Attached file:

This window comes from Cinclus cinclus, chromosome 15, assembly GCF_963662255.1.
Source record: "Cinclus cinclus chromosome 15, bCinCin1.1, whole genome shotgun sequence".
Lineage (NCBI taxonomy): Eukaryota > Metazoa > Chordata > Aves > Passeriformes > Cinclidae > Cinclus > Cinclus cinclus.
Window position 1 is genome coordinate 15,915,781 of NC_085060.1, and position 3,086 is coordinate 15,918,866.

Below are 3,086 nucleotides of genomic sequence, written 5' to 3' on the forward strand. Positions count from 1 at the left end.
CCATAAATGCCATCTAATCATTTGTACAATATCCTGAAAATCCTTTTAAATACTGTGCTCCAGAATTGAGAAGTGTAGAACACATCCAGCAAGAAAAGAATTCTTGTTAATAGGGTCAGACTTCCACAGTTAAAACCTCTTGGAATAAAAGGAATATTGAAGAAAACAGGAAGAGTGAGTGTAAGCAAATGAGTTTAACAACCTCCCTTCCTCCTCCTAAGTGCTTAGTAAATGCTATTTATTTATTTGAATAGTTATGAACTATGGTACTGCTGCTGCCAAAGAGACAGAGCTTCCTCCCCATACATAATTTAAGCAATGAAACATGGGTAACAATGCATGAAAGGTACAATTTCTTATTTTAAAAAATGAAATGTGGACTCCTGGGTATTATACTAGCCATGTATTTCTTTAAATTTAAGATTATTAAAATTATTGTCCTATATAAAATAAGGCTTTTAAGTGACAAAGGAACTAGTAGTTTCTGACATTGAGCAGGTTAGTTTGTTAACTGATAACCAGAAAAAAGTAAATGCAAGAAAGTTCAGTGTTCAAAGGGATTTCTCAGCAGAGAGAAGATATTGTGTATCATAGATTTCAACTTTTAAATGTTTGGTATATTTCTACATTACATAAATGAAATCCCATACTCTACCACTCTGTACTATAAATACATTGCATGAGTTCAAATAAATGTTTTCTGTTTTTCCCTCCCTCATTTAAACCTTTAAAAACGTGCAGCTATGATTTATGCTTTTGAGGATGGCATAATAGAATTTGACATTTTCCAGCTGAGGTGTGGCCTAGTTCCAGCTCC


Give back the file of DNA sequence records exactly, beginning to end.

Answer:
This window comes from Cinclus cinclus, chromosome 15, assembly GCF_963662255.1.
Source record: "Cinclus cinclus chromosome 15, bCinCin1.1, whole genome shotgun sequence".
Lineage (NCBI taxonomy): Eukaryota > Metazoa > Chordata > Aves > Passeriformes > Cinclidae > Cinclus > Cinclus cinclus.
Window position 1 is genome coordinate 15,915,781 of NC_085060.1, and position 3,086 is coordinate 15,918,866.

Below are 3,086 nucleotides of genomic sequence, written 5' to 3' on the forward strand. Positions count from 1 at the left end.
CCATAAATGCCATCTAATCATTTGTACAATATCCTGAAAATCCTTTTAAATACTGTGCTCCAGAATTGAGAAGTGTAGAACACATCCAGCAAGAAAAGAATTCTTGTTAATAGGGTCAGACTTCCACAGTTAAAACCTCTTGGAATAAAAGGAATATTGAAGAAAACAGGAAGAGTGAGTGTAAGCAAATGAGTTTAACAACCTCCCTTCCTCCTCCTAAGTGCTTAGTAAATGCTATTTATTTATTTGAATAGTTATGAACTATGGTACTGCTGCTGCCAAAGAGACAGAGCTTCCTCCCCATACATAATTTAAGCAATGAAACATGGGTAACAATGCATGAAAGGTACAATTTCTTATTTTAAAAAATGAAATGTGGACTCCTGGGTATTATACTAGCCATGTATTTCTTTAAATTTAAGATTATTAAAATTATTGTCCTATATAAAATAAGGCTTTTAAGTGACAAAGGAACTAGTAGTTTCTGACATTGAGCAGGTTAGTTTGTTAACTGATAACCAGAAAAAAGTAAATGCAAGAAAGTTCAGTGTTCAAAGGGATTTCTCAGCAGAGAGAAGATATTGTGTATCATAGATTTCAACTTTTAAATGTTTGGTATATTTCTACATTACATAAATGAAATCCCATACTCTACCACTCTGTACTATAAATACATTGCATGAGTTCAAATAAATGTTTTCTGTTTTTCCCTCCCTCATTTAAACCTTTAAAAACGTGCAGCTATGATTTATGCTTTTGAGGATGGCATAATAGAATTTGACATTTTCCAGCTGAGGTGTGGCCTAGTTCCAGCTCC